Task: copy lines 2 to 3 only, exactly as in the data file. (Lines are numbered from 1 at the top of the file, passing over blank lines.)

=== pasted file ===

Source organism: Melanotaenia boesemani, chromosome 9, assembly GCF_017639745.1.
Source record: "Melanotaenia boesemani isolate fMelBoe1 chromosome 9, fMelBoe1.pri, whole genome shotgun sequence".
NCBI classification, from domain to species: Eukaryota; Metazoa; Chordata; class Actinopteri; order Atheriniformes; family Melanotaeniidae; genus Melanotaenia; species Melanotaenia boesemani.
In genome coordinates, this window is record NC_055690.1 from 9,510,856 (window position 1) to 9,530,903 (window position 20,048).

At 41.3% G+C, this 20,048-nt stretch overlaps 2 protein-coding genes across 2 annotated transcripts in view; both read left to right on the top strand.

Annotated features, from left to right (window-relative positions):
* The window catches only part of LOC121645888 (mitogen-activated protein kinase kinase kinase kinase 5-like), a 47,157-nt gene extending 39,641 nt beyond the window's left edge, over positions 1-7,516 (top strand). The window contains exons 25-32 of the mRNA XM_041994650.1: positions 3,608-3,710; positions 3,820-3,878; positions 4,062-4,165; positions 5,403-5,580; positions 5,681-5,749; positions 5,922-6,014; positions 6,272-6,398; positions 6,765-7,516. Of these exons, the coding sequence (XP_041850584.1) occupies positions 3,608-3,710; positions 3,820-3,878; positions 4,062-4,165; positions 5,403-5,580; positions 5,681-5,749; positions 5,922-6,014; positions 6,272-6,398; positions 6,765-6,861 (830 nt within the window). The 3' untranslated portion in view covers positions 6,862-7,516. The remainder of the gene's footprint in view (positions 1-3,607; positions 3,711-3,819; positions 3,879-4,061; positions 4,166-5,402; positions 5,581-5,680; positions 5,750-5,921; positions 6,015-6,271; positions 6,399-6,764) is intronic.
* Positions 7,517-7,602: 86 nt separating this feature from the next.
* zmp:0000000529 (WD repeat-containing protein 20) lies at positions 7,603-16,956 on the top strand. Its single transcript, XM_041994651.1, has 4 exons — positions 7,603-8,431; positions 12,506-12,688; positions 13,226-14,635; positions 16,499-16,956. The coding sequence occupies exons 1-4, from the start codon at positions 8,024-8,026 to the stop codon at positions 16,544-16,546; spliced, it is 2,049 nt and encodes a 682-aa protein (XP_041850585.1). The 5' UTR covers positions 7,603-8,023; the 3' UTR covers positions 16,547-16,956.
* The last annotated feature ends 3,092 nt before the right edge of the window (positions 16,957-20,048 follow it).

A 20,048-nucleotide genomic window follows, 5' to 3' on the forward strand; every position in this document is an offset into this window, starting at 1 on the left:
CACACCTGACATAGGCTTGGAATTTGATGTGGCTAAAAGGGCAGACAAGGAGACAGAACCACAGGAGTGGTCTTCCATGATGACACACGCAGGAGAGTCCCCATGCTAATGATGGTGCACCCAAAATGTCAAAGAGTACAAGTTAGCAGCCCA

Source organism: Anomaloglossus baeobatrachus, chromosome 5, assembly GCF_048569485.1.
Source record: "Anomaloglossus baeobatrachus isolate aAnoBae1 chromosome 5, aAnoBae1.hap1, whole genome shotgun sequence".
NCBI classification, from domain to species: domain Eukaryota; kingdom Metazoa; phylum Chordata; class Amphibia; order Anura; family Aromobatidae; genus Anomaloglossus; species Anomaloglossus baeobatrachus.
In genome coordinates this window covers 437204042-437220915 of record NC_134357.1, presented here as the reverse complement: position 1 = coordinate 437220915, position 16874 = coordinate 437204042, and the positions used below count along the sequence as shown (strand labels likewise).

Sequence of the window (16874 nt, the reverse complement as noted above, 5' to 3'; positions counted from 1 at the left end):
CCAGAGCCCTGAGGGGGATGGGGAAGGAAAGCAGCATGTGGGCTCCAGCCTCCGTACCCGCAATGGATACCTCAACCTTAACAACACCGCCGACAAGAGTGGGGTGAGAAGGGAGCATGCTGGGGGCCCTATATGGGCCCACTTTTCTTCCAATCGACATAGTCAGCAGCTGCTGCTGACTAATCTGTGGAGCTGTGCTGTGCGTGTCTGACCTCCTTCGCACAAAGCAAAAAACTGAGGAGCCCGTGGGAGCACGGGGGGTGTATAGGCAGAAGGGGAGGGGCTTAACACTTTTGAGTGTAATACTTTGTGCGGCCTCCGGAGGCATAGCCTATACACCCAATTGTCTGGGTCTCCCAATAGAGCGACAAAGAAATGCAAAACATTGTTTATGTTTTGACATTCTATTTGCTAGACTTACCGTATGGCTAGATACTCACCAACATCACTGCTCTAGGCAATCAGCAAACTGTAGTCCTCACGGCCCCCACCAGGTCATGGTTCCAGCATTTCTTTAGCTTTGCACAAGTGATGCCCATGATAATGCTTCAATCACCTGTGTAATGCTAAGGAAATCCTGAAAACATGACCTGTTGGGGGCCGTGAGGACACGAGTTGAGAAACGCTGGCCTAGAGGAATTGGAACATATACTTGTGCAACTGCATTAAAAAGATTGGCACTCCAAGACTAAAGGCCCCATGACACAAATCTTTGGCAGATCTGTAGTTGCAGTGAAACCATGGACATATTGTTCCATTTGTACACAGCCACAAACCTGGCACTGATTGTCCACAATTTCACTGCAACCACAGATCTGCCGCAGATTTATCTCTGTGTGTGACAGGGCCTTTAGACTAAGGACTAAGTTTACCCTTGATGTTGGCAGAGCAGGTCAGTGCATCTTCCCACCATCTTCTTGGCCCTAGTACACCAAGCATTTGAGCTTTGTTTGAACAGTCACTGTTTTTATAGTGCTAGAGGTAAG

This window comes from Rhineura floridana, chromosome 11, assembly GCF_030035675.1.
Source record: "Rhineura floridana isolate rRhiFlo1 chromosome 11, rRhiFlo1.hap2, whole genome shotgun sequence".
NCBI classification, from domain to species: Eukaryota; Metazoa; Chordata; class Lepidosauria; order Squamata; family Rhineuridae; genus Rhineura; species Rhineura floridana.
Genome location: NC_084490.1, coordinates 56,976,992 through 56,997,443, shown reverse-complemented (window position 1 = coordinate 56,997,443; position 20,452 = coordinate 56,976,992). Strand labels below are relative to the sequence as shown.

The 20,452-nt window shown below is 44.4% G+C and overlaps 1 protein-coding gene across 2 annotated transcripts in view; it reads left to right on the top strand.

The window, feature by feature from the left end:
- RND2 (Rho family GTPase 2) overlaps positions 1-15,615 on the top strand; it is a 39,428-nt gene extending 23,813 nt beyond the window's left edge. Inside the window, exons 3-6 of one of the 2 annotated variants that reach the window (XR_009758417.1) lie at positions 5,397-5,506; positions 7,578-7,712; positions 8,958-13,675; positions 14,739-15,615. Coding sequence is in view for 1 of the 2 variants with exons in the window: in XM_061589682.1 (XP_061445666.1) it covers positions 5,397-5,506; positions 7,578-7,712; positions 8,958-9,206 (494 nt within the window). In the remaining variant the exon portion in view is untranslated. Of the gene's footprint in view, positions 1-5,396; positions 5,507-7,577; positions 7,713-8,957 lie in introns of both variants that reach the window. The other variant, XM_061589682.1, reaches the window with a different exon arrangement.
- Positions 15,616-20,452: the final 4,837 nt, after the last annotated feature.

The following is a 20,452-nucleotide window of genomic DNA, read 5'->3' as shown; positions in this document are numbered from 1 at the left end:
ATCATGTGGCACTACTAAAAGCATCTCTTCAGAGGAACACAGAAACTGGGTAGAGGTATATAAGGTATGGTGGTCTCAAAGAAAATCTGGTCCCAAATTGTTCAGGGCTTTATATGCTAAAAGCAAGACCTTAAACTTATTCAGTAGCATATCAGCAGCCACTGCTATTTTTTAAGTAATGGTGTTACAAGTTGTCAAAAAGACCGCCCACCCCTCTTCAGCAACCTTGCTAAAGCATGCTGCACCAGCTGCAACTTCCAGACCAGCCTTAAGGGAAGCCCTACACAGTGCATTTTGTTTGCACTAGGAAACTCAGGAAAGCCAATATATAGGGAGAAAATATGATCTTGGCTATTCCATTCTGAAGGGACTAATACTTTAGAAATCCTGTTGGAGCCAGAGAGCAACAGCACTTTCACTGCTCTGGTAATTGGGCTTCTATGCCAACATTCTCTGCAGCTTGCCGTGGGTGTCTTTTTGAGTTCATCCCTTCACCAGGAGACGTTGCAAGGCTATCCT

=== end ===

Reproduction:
Source record: "Melanotaenia boesemani isolate fMelBoe1 chromosome 9, fMelBoe1.pri, whole genome shotgun sequence".
NCBI classification, from domain to species: Eukaryota; Metazoa; Chordata; class Actinopteri; order Atheriniformes; family Melanotaeniidae; genus Melanotaenia; species Melanotaenia boesemani.